A noted Indian fighter and early Texas Ranger, John Coffee Hays was a man of less than average size. He was exceptionally wiry, however, and had almost supernatural powers of endurance in the rugged west Texas terrain.
Born in Tennessee, Hays spent some time in Mississippi before arriving in Texas around the beginning of 1838. He was employed as a surveyor by the Republic of Texas.
By 1840, while still in his early twenties, he raised a company of Texas rangers and was well on his way to building his reputation as an Indian fighter. He participated in the Battle of Plum Creek, as well as in engagements with the Comanche at Enchanted Rock in the fall of 1841 and at Bandera Pass in 1842.
In the Mexican American War, Hays commanded the 1st Regiment of Texas Mounted Volunteers, and fought with distinction at the Battles of Monterrey and Mexico City. Soon after the war, he served on a commission to resolve a controversy between Texas and the United States over New Mexico territory.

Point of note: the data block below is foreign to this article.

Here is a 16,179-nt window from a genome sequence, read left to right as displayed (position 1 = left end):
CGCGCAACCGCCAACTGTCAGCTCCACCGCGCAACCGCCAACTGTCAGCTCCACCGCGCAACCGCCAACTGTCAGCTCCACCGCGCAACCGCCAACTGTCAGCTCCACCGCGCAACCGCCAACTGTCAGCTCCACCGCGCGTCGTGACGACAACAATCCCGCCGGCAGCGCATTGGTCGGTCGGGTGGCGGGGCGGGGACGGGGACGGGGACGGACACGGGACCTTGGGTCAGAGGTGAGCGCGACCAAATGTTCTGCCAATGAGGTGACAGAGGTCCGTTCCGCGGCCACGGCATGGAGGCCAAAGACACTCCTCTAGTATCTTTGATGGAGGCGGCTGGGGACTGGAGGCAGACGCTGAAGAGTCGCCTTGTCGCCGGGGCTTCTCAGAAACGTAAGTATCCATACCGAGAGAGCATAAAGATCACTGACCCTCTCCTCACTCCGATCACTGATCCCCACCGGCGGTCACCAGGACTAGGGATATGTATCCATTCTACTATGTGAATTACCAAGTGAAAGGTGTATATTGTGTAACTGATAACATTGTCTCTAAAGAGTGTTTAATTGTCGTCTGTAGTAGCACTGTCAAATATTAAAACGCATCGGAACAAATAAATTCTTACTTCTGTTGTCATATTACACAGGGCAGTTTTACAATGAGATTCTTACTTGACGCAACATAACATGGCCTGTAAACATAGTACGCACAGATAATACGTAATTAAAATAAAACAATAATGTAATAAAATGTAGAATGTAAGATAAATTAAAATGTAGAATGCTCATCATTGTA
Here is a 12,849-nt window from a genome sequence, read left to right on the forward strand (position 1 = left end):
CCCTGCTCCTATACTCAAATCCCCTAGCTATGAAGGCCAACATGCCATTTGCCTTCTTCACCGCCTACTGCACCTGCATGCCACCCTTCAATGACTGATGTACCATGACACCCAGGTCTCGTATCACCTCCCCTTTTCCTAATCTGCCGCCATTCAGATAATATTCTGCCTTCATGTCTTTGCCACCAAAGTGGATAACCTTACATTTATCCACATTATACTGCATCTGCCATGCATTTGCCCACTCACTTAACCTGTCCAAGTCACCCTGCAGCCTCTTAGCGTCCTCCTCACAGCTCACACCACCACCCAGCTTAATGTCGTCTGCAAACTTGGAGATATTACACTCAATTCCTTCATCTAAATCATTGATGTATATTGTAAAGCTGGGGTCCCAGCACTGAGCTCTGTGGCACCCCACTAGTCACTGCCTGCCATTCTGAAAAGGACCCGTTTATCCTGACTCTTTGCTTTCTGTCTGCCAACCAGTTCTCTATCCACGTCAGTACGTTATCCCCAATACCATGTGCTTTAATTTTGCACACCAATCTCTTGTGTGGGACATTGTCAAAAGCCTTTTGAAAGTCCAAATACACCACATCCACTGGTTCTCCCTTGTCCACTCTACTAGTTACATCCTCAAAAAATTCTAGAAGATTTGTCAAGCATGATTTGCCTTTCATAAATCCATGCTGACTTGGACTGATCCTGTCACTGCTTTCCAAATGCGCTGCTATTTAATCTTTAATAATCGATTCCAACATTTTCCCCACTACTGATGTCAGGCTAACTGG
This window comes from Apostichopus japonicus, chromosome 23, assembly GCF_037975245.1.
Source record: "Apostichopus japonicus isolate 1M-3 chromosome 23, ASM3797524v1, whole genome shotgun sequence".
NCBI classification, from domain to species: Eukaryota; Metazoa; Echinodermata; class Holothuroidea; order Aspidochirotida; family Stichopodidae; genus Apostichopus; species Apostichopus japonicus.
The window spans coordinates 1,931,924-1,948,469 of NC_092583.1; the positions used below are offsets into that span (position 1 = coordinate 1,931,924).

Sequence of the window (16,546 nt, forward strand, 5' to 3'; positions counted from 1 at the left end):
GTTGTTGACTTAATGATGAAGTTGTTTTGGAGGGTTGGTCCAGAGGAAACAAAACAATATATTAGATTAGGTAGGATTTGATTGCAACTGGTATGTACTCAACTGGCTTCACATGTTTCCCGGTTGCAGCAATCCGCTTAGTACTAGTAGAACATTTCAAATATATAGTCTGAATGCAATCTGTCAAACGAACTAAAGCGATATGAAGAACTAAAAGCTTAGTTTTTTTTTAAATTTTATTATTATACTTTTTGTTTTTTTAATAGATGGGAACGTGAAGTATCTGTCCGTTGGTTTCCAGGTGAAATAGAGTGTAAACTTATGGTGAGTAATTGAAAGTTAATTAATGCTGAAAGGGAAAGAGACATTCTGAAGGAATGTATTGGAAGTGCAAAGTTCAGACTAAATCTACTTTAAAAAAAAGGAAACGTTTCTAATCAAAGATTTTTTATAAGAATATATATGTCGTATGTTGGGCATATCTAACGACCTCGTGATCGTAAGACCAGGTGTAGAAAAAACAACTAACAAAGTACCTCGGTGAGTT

Determined to cash in on the gold rush of 1849, Hays led a wagon train to California. After serving four years as sheriff of San Francisco County, President Franklin Pierce appointed him surveyor general of California in 1853. In this role, he laid out the city of Oakland. In California, Hays acquired a considerable fortune and became politically prominent. He was a delegate to the National Democratic Convention in 1876.
Hays made frequent trips back to Texas, but died near Piedmont, California on April 25, 1883. Hays County in South Central Texas, was created in 1848 and named in his honor.